Hockey Headlines

Monday, 1 December 2008

TBC: The Montreal Canadiens

After posting that article on the Preston Rivulettes yesterday, I thought it would be a good idea to continue the look back at hockey history. Today's entry into Teebz's Book Club is a literary masterpiece when one considers the amount of history written on the 336 pages of the book. Teebz's Book Club is proud to bring to you a review of D'Arcy Jenish's The Montreal Canadiens: 100 Years of Glory, published by Doubleday. This book was released in commemoration of the 100th anniversary of the Montreal Canadiens hockey club, and I have to admit that Mr. Jenish has done Les Glorieux a immense service of which they can be proud. If there is a standard in which historians and authors should base their writing on when it comes to sports franchises, this should be it.

D'Arcy Jenish has penned other literary works, including Epic Wanderer: David Thompson and the Mapping of the Canadian West, the award-winning Indian Fall: The Last Great Days of the Plains Cree and Blackfoot Confederacy, and the bestselling The Stanley Cup: A Hundred Years of Hockey at its Best. The historian actually grew up as a Montreal Canadiens fan in southeastern Saskatchewan and Peterborough, Ontario. He spent 15 years as a senior writer for MacLean's magazine. He currently is a resident of Ajax, Ontario with his wife and three children.

Mr. Jenish's work is packed with history, from the start of the club right down to the current hierarchy that runs Les Canadiens. He doesn't offer opinion or hearsay, but he does provide a number of stories from a wide-range of resources. It's in this historical view that one gets a sense of how deeply-rooted this hockey club is in the Montreal community, and why this hockey club has legions of fans devoted to it like no other.

The first chapter, A Haphazard Start, chronicles the 1909-1910 years of the Montreal Canadiens hockey club. While it would seem that this first chapter would be short and uneventful, the history proves otherwise. Mr. Jenish speaks of the birth of the National Hockey Association which was the association of which the Canadiens were part, and how they had to scour the land for exception players in order to outpace themselves against the Montreal Nationals. Newsy Lalonde, Jack Laviolette, and Didier Pitre were stars of the newly-formed Canadiens, and would be the cornerstones of the franchise for the next few years.

From there, Mr. Jenish weaves literary magic in exposing the decades and eras of Montreal hockey: the Kendall/Kennedy years from 1911-1920; the Cleghorn-Joliat-Vezina-Morenz-Hainsworth era from 1921-1930; the Great Depression, World War I, World War II and the Canadiens' battle to stay afloat from 1931-1946; Frank Selke's empire from 1946-1955; the end of a dynasty when the last of names like Blake, Reardon, Geoffrion, and Richard decided to retire in 1964; the Sam Pollock era from 1964-1971; the emergence of Scotty Bowman as a master tactician and coach from 1971-79; the last great Canadiens teams from 1980-1993; and the current state of the franchise in the last 15 years. To say that Mr. Jenish has opened the history books is like saying that an ocean is a drop of water - the information is amazing, to say the least.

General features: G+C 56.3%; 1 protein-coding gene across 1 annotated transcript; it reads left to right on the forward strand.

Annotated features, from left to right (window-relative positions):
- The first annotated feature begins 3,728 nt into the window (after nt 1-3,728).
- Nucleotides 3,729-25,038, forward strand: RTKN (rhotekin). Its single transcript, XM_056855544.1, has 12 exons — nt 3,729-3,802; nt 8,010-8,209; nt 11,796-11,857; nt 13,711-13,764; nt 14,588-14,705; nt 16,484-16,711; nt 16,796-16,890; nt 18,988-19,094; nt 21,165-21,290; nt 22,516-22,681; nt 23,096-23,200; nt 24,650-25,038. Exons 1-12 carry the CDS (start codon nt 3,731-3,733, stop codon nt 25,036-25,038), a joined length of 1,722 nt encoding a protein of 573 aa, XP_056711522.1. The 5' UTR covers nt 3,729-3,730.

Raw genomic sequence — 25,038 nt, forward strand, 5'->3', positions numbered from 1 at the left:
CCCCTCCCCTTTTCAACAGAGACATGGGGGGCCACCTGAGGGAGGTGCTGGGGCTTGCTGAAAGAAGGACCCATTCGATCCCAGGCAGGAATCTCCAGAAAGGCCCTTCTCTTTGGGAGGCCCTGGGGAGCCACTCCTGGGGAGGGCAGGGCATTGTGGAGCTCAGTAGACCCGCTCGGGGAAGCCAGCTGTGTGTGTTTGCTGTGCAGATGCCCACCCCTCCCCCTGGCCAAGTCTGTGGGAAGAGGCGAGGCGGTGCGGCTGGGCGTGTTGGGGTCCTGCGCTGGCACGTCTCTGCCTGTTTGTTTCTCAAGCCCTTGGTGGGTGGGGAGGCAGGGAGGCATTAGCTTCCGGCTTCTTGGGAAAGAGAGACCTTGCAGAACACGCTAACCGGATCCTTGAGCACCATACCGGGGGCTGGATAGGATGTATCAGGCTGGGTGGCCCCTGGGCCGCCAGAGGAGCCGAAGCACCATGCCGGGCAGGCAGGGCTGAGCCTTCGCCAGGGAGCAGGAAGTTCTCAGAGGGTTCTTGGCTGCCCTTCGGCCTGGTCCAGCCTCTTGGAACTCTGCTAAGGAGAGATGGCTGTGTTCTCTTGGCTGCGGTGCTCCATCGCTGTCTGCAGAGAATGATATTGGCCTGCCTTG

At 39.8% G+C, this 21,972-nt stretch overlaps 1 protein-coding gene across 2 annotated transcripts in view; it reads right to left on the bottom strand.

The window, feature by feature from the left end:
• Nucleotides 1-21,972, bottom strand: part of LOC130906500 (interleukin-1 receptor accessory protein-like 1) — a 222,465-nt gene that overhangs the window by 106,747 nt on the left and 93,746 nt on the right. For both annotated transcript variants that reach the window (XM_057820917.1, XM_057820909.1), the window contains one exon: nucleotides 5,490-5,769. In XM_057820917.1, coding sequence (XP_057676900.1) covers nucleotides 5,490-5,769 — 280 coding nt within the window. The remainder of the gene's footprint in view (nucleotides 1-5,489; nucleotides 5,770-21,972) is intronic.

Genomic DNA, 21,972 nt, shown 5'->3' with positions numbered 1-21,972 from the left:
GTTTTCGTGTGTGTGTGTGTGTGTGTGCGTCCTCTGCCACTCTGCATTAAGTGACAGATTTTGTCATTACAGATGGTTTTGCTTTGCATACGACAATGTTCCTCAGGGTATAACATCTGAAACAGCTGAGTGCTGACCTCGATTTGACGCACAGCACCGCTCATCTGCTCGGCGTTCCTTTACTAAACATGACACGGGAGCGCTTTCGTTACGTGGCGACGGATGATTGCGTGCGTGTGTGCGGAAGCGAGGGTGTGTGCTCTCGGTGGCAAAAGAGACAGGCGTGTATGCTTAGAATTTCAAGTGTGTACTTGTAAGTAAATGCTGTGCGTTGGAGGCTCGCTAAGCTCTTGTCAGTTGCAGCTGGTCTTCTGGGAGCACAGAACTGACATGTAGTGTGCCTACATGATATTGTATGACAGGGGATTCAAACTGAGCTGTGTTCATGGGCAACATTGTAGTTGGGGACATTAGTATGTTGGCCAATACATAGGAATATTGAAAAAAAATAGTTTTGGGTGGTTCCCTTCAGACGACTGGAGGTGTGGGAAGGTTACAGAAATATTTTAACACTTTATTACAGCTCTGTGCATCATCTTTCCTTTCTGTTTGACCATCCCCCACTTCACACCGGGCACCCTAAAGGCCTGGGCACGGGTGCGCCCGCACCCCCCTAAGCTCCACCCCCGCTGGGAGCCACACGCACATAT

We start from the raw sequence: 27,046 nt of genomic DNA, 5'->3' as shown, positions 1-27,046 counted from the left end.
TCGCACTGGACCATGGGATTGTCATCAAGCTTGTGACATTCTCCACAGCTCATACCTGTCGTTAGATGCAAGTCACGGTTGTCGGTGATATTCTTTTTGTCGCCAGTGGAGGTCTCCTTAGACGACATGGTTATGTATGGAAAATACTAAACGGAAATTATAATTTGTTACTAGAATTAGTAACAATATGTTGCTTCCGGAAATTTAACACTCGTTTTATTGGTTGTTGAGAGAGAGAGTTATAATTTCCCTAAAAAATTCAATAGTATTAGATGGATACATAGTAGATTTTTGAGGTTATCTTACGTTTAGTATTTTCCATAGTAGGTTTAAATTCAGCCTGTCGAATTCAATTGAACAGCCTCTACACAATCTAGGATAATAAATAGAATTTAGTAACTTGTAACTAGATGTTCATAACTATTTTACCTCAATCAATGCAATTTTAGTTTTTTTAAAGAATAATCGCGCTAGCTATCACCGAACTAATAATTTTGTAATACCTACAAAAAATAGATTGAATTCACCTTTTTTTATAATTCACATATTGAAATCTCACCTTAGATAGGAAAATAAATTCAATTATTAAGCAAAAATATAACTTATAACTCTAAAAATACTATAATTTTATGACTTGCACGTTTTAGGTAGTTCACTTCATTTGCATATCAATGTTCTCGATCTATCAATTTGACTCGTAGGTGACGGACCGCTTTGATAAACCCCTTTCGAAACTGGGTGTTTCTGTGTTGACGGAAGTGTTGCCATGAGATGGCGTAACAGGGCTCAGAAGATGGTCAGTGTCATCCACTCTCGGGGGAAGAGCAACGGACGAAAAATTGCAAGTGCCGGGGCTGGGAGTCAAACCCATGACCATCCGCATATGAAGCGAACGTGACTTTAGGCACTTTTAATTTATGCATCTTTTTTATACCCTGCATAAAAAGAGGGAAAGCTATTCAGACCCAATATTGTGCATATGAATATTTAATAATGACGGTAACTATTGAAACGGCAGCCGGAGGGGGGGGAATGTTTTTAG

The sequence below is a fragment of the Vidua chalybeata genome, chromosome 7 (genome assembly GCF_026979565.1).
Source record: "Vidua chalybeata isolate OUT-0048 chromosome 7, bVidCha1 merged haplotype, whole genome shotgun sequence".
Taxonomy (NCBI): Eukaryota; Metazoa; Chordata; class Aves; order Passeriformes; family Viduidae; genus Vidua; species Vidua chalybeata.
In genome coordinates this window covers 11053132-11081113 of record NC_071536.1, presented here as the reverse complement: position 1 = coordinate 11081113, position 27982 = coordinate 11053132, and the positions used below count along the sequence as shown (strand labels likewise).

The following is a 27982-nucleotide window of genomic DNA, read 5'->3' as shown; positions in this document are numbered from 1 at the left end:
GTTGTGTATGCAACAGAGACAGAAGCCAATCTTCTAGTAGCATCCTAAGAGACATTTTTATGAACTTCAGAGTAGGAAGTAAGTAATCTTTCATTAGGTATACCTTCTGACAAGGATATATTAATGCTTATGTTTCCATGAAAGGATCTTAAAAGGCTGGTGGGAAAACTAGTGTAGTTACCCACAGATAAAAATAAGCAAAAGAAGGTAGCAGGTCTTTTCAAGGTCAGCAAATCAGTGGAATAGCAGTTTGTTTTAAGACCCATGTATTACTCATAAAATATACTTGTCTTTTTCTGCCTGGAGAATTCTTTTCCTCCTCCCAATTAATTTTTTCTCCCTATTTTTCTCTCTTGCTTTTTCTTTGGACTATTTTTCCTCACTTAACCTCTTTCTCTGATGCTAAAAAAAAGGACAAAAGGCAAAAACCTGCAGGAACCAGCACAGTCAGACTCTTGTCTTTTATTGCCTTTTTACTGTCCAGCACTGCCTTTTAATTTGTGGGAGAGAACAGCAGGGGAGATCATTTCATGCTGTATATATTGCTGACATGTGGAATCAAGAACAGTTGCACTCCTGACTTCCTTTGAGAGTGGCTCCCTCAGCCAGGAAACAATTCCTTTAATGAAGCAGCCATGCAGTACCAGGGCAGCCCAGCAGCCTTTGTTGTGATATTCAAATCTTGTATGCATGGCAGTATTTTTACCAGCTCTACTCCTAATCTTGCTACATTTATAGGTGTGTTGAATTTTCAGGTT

As I had mentioned in an earlier article, there was a picture in the Life magazine photos of Jean Béliveau in a Quebec Aces sweater. I never went into much detail as to who the Aces were or why that photo was significant, but I can now thanks to Mr. Jenish.

"[Béliveau] had also made his NHL debut that season. The Canadiens called him up on December 16, 1950. The Rangers were in town, and Béliveau had nine shots on net and was named the game's first star. He made his second appearance on January 27, 1951, and this time he scored.

"Selke assumed that a taste of the big time would convince Béliveau to join the Canadiens in the fall of 1951. He was sorely disappointed when Béliveau signed for ten thousand dollars with the Quebec Aces, a senior team owned by the Anglo-Canadian Pulp and Paper Company."

Mr. Jenish highlights significant moments in Canadiens' history with phenomenal detail. The information behind Jacques Plante's choice to use a mask, for example, is richly detailed from both the Montreal perspective, as well as the media's and the league's perspectives as well. It is this kind of detail that makes the information presented by Mr. Jenish iron-clad with no room for debate. As a fan of hockey history, it is this kind of certainty that I can hang my hat on.

Without a doubt, this is one of the more amazing written historical accounts of any hockey franchise that I have seen, and certainly would rival any sports franchise's historical account. Much like Steve Babineau's Black and Gold: Four Decades of the Boston Bruins in Photographs is the visual pinnacle of what a team's history should be, Mr. Jenish's The Montreal Canadiens: 100 Years of Glory is the literary pinnacle of what a team's history should be. If you're a hockey fan of any sort, this book is highly recommended due to the amazing historical anecdotes told of hockey's most storied franchise. With Christmas on the way, this book would be suitable for teens and older, and Mr. Jenish's work certainly deserves the Teebz's Book Club Seal of Approval.

Until next time, keep your sticks on the ice!

1 comment:

Bethany said...

With Christmas on the way, this book would be suitable for teens and older

I'm sure there is a girl in Kentucky that wouldn't mind this book for Christmas :P